The C.A.M. Report
Complementary and Alternative Medicine: Fair, Balanced, and to the Point
  • About this web log

    This blog ran from 2006 to 2016 and was intended as an objective and dispassionate source of information on the latest CAM research. Since my background is in pharmacy and allopathic medicine, I view all CAM as advancing through the development pipeline to eventually become integrated into mainstream medical practice. Some will succeed while others fail. But all are treated fairly here.

  • About the author

    John Russo, Jr., PharmD, is president of The MedCom Resource, Inc. Previously, he was senior vice president of medical communications at, a complementary and alternative medicine website.

  • Common sense considerations

    The material on this weblog is for informational purposes. It is not medical advice or counsel. Be smart, consult your health professional before using CAM.

  • Recent Posts

  • Recent Comments

    Review of vitamin C supplementation on lipids

    Dr. Marc McRae from the National University of Health Sciences in Lombard, Illinois reviewed the effect of vitamin C (ascorbic acid) supplementation on LDL (bad) and HDL (good) cholesterol, as well as triglycerides in patients with hypercholesterolemia.

    First, the details.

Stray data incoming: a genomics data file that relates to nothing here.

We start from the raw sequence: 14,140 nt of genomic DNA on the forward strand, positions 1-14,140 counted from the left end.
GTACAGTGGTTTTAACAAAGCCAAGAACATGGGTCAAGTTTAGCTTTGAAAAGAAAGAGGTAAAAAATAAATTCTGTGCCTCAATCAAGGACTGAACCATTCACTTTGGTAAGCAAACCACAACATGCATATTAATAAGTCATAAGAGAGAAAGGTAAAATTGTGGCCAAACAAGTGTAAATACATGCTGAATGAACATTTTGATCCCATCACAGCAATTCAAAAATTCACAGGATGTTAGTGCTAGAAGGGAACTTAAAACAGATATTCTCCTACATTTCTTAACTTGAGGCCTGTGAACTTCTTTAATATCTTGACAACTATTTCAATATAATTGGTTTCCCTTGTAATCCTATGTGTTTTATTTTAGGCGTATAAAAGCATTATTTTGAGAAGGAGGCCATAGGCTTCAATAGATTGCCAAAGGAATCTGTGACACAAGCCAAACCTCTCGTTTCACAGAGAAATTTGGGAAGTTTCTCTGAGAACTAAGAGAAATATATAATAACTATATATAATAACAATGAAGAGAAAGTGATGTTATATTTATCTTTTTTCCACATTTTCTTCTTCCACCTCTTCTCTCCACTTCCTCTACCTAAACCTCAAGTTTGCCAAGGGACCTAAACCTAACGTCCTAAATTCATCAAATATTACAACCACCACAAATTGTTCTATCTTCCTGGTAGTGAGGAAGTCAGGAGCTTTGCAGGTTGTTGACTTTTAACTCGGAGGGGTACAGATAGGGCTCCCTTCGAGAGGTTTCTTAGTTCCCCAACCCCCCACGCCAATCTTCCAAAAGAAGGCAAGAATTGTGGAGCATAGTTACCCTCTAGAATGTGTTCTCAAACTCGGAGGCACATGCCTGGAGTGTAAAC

• 13 studies between 1970 and June 2007 were identified.
    • Data from patients with hypercholesterolemia and who received at least 500 mg/day of vitamin C for between 3 and 24 weeks were re-analyzed (meta-analysis).

    And, the results.

    • The effect for vitamin C supplementation on LDL cholesterol was a significant decline of -7.9 mg/dL (-12.3 to -3.5 mg/dL).
    • There was a significant decline of -20.1 mg/dL (-33.3 to -6.8 mg/dL) in triglyceride blood levels.
    • HDL cholesterol did not change significantly.

    The bottom line?
    Dr. McRae concludes, “Supplementation with at least 500 mg/day of vitamin C, for a minimum of 4 weeks, can result in a significant decrease in serum LDL cholesterol and triglyceride concentrations.”

    The abstract (admittedly, I don’t have access to the entire article) doesn’t mention the range of starting LDL cholesterol levels studied in these 13 publications or the response at each 10 mg/dL or so increase in LDL cholesterol. So, although the overall results are statistically significant, it’s not clear whether they are clinically significant for many patients in terms of reducing the risk for heart disease.

    For example, if the goal for LDL cholesterol is less than 100 mg/dL, many people with borderline high levels (130 to 159 mg/dL) would not achieve their treatment goal, even if they got the average response of about -7.9 mg/dL. And it’s likely those with the lowest starting LDL cholesterol levels had less response to treatment than those with the highest starting LDL cholesterol levels.

    Before starting to take high dose vitamin C, read this review on Healthline, which was written by National Standard. Talk to your doctor.

    6/2/08 19:15 JR

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